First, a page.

Blessed are Mary, Judith, and Yael

December 17, 2015

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This story is full of echoes—most famously, Mary's song echoes Hannah's. But there is another echo: Elizabeth's praise of Mary, which gets taken up into the Hail Mary, is an echo of Deborah's song in Judges 5.

Deborah recalls the heroic acts of Yael. Sisera, a general hellbent on destroying Israel, comes to Yael, and she receives him with apparent graciousness: "He asked water and she gave him milk, she brought him curds in a lordly bowl." Indeed, Yael shows Sisera not just hospitality but a kind of maternal care, as signified by the milk.

And then she kills him, driving a tent peg through his head. "He sank, he fell," says Deborah, "he lay still at her feet; at her feet he sank, he fell; where he sank, there he fell dead." For this, Yael is proclaimed "most blessed of women."

By echoing Deborah's song, Elizabeth in a sense invites Yael into the room with her and Mary. And Yael is not the only woman thus invited. In Judith 13, Judith is praised in similar language for killing Holofernes: "O daughter, you are blessed by the Most High God above all other women on earth; and blessed be the Lord God, who created the heavens and the earth, who has guided you to cut off the head of the leader of our enemies."


It is commonplace to note the presence of Old Testament foremothers in the opening of Matthew--four interesting women, outsiders, stitched into the genealogy of Jesus. These four women, I have often heard in sermons, are laced through this genealogy exactly to help us see that Jesus is the one who laces outsiders into the family of God.

What do Yael and Judith, unnamed but summoned by Elizabeth's praise, help us see about Mary? What are we shown about Mary once we notice that Luke has placed Yael and Judith in the room with her?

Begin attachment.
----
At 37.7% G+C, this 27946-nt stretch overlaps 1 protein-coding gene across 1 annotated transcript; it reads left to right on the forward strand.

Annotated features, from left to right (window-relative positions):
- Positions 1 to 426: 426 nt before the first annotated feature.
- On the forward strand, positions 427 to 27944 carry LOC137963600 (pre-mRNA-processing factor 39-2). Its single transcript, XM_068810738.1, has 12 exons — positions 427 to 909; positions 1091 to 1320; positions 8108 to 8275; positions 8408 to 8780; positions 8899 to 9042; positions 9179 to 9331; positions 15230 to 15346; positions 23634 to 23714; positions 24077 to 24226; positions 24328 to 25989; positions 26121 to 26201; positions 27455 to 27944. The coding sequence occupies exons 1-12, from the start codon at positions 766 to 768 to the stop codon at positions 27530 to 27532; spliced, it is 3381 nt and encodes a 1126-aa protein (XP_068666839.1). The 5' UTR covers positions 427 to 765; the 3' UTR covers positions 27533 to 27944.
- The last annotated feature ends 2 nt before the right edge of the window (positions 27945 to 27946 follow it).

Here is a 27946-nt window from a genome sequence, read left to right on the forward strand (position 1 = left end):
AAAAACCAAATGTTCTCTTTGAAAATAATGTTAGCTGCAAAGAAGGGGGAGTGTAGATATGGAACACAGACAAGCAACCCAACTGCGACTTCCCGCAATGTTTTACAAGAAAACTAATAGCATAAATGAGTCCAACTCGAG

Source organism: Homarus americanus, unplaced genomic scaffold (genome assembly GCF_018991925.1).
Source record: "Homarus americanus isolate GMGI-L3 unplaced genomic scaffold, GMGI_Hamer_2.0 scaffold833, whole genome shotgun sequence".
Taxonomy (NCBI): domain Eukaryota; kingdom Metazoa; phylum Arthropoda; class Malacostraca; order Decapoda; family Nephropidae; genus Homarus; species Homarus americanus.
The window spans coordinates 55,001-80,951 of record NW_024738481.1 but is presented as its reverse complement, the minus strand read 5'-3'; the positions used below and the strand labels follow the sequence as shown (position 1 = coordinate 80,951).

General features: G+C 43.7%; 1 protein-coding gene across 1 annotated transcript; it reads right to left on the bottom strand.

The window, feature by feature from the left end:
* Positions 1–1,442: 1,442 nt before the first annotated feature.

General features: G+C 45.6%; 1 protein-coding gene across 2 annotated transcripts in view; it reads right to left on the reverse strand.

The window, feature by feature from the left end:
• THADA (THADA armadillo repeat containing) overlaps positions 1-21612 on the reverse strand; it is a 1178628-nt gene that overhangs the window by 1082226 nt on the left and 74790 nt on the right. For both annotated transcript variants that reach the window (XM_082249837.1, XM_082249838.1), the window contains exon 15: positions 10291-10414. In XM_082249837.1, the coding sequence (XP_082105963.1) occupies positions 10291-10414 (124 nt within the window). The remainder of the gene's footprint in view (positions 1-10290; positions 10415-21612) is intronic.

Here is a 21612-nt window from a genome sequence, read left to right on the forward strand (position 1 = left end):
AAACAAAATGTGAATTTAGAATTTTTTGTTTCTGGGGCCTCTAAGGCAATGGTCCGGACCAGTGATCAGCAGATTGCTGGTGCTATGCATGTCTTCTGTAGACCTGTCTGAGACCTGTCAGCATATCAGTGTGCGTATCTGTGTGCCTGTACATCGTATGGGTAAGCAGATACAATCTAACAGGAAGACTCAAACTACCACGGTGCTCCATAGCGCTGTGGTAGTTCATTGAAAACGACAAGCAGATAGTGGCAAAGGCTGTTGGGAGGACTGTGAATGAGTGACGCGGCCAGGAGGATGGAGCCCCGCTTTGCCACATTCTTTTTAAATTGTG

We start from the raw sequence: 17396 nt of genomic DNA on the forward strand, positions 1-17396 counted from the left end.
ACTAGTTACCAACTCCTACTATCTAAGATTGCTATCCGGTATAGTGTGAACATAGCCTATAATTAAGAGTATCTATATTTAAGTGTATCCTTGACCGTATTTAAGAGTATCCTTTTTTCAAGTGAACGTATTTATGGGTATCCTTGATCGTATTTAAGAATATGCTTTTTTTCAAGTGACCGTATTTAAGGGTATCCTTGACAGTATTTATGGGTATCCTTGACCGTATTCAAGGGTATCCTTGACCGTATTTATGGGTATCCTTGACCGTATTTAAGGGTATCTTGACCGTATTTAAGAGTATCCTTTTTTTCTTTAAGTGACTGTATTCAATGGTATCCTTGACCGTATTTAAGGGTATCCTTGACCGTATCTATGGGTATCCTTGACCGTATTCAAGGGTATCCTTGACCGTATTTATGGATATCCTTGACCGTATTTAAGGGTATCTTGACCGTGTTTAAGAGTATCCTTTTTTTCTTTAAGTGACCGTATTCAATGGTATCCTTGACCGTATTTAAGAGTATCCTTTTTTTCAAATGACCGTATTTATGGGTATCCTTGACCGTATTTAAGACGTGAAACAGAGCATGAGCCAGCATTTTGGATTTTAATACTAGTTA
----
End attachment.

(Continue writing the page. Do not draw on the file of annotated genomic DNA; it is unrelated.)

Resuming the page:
In an insightful essay called "Pugnacious Precursors and the Bearer of Peace," New Testament scholar Brittany Wilson suggests that what we see is a correction, a contrast. Yael and Judith protected Israel through killing, but Mary will protect Israel through the peaceable action of bringing forth life. "Instead of being portrayed as a woman warrior," writes Wilson, "Mary is presented as a woman disciple, a peaceful hearer and doer of God's word."


But in addition to showing us the differences between Mary and her violent foremothers, maybe Luke is also prompting us to consider similarities. To ask, How is Mary a warrior?

Patristic readings of the beginning of Luke suggest that Mary does indeed kill—in the fiat mihi, what she kills is her own will. And a long history of visual interpretation shows Mary killing the serpent. In many renderings of Our Lady of Guadalupe, the pregnant Mary is stepping on the serpent, killing it—specifically crushing its head, as Yael crushed Sisera's head with a tent peg.

Connecting Mary with a tradition of heroic, violent women drains some of the sororal sentimentality out of the Elizabeth-Mary exchange. Mary is, I think, more complex than we sometimes allow her to be. She is not just at the manger; she is also at the cross. And she is not just a peaceful disciple but also a warrior for the sake of Israel.